Ecotherapy In The Great Outdoors
Ecotherapy includes a wide range of outdoor treatment programs that promote physical, mental, social, and spiritual health. The treatment must have some therapeutic goal in mind. This is more than “just a nice walk in the park”. Healthcare providers throughout time and around the world have known that time in Nature has therapeutic benefits. Now, American physicians are increasingly adding ecotherapy to their orders.
[Dr.] Zarr says it’s important to give concrete advice instead of repeating the vague admonitions (Exercise more! Get outside!) that people are used to hearing. “If you came in to me with bacterial pneumonia,” he told me, “I wouldn’t say, ‘You just go to any pharmacy, pick up any antibiotic you’d like, take it for as many days as you’d like, with or without food, and I’ll see you in a month, buddy.’ ” He doesn’t necessarily tell patients what to do at the park, however—just to go.
The Atlantic, The Nature Cure: Why some doctors are writing prescriptions for time outdoors
Ecotherapy Cost And Access
An obvious benefit of ecotherapy is its cost and access. Nature is all around us, whether a city park or a mountain lake. Financial costs are nothing to negligible. The problem for many Americans is the lifestyle impact. This could be an ideal area for a real impact by wellness programs as well as healthcare organizations.
Imagine a workplace program that was more than “take your vitals and enter them in the app”. What if sitting mindfully in the present for 20 minutes under the shade of an oak tree without checking your phone for messages was the therapy? Maybe journaling for 30 minutes a flowing creek weekly for several months? Or running your hands through dirt for an hour gardening once per week? These are all low-cost treatments that can help reduce stress and promote overall wellbeing.
Exposure To Nature
Obviously, ecotherapy offers exposure to nature. But what does health benefits does Nature offer? The list of therapeutic benefits from time in the Great Outdoors are too numerous to list but here are several that we should all know.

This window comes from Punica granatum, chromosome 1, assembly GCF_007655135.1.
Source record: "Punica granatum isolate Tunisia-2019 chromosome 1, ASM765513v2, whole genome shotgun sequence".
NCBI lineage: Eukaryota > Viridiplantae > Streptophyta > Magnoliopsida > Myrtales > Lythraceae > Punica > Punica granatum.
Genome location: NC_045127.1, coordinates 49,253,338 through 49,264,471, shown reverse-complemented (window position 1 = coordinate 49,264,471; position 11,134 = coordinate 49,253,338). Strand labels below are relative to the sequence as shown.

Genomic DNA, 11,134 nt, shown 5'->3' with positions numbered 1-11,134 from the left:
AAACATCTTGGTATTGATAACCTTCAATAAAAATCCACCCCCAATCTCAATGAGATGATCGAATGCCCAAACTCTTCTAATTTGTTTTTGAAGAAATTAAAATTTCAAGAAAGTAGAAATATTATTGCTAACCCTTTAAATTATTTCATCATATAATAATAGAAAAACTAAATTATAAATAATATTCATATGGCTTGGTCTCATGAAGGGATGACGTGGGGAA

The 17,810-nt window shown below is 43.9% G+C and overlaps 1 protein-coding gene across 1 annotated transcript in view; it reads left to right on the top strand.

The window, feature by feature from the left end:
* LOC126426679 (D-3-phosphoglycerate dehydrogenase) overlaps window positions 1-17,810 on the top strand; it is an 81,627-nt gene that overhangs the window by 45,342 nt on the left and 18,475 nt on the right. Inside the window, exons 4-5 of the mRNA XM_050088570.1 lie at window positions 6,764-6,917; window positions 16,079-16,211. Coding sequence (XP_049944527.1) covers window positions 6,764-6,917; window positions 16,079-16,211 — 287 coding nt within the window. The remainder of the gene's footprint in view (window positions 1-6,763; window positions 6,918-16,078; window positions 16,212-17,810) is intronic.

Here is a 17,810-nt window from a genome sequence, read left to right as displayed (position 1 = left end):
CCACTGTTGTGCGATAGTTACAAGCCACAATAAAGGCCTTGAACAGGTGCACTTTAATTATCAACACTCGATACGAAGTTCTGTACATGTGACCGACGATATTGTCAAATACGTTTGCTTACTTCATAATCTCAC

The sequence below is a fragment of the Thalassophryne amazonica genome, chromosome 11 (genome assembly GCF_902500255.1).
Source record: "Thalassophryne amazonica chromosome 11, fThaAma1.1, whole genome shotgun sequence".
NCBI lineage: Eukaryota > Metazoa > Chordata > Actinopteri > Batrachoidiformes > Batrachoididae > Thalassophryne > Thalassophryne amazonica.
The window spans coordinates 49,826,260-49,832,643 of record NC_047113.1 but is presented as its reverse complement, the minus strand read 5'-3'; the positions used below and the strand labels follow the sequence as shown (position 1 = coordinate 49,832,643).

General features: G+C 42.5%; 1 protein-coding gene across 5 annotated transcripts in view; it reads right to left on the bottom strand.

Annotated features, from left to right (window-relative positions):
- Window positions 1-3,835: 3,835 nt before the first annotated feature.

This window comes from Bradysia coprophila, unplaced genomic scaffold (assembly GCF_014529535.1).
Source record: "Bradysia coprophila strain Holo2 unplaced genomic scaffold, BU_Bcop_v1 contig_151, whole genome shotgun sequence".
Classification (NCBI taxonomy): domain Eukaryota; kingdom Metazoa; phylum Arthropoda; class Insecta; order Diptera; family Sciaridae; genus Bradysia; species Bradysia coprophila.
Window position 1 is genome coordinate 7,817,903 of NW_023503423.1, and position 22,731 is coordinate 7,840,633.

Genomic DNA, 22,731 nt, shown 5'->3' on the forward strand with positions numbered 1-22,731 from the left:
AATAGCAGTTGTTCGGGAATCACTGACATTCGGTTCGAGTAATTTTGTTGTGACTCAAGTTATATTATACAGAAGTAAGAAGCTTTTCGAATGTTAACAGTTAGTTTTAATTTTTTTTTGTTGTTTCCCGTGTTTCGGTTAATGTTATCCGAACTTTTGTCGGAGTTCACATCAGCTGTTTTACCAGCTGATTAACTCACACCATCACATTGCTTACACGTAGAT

The Japanese practice of shinrin-yoku, or “forest bathing” has over 60 designated areas in Japan that are used by over 5 million people annually. The practice puts people into a natural surrounding for a few hours. The benefits range from lowering blood pressure to improving sleep.
Working in the soil while gardening has benefits that many people simply do not know. A harmless bacteria, Mycobacterium vaccae, has been linked better overall wellbeing. Approaches to introduce the bacteria range from absorption through the skin while holding soil to injection of the bacteria.
Animals still enjoy an easy connection with Nature. Animal-assisted ecotherapy allows us to join that connection. Whether walking in the woods with a dog or riding a horse to a beautiful vista, we get more with the animal than without.
Getting Out Means Seeing People
Loneliness is an epidemic throughout wealthy nations. It has also been identified as a factor in poor health. The UK has even established a Minister for Loneliness. Ecotherapy can be the opportunity to see other people, maybe even interact! That weekly gardening therapy might be part of a community garden. The journaling could finish with a weekly coffee klatch. The point is that ecotherapies offer an extra dimension to alleviate loneliness.
It is hard to enjoy ecotherapy without an ecosystem. As people continue to get back to Nature, that connection can also inspire them to preserve our earth. The Journal of Sustainability Education highlights a specific mental health ecotherapy, nature-based therapeutic service (NBTS). This approach melds time outdoors with a service component. Participants connect with their natural surroundings and work to serve and improve those surroundings. In addition to benefits from ecotherapy these individuals also enjoy a sense of purpose and fulfillment from their service.
Regardless of religious affiliation, people find a sense of spirituality when they sit in wonderment outside their four walls. The never-ending expanse of a star-filled night or the ceaseless tides at the ocean’s shore or a breeze wafting through a grove of trees. Experiences we get through ecotherapy can also open our minds and spirits to more. We just have to be there.
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